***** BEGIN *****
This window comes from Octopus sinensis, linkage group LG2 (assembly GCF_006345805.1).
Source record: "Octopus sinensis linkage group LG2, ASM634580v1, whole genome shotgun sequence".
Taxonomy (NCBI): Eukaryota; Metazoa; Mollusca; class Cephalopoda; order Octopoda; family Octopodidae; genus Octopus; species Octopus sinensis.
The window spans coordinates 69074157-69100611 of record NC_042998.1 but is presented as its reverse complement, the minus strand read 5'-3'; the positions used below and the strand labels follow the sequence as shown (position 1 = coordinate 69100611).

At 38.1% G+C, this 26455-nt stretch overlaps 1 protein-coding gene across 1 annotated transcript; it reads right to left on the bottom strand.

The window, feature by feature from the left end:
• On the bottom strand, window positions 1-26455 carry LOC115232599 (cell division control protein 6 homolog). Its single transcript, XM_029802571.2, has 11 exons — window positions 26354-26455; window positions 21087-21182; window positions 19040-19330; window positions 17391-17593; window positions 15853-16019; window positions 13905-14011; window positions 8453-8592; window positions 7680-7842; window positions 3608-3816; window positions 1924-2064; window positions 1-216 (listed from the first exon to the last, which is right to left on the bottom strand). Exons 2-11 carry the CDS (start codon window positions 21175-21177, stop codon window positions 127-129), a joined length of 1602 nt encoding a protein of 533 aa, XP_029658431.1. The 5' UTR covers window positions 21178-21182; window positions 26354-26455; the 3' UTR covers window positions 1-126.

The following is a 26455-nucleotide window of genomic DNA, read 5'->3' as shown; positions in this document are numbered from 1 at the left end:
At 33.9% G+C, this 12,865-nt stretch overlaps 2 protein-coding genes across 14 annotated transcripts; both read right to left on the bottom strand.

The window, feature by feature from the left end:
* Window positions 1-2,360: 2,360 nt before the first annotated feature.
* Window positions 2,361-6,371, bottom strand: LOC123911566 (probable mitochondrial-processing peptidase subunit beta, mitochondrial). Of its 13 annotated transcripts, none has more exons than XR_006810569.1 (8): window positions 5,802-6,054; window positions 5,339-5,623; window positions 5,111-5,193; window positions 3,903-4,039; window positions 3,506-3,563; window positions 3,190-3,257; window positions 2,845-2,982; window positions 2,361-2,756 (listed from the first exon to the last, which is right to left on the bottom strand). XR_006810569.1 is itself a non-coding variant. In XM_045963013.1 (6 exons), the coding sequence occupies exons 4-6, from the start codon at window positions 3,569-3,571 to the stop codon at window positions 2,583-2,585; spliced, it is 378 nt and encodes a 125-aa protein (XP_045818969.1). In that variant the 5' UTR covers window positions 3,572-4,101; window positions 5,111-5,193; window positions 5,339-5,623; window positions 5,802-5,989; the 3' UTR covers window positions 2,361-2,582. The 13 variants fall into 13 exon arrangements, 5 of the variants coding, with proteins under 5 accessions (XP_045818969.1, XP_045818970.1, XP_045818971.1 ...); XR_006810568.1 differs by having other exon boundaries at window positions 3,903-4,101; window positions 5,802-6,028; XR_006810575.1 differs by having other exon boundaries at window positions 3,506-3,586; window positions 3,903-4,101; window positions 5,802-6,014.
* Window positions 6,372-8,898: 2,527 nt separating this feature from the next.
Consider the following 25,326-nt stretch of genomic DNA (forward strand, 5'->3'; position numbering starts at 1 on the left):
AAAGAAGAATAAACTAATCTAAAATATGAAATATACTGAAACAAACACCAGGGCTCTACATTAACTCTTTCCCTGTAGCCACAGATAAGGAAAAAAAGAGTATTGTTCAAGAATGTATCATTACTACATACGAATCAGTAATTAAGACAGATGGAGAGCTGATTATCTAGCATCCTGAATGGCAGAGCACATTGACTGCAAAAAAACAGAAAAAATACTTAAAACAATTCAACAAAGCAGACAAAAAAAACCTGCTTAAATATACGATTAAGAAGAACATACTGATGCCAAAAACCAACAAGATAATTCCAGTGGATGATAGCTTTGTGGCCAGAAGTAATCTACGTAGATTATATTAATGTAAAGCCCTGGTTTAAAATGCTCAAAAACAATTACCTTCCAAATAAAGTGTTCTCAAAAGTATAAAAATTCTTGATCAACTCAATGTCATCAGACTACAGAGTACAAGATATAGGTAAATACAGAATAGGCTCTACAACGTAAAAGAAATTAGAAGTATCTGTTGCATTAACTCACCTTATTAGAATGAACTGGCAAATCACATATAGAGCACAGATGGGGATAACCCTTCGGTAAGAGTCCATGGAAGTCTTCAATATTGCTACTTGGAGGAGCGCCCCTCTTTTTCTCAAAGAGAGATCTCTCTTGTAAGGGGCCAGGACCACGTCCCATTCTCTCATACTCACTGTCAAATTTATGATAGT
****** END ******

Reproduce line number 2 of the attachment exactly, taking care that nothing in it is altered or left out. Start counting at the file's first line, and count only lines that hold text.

Source record: "Octopus sinensis linkage group LG2, ASM634580v1, whole genome shotgun sequence".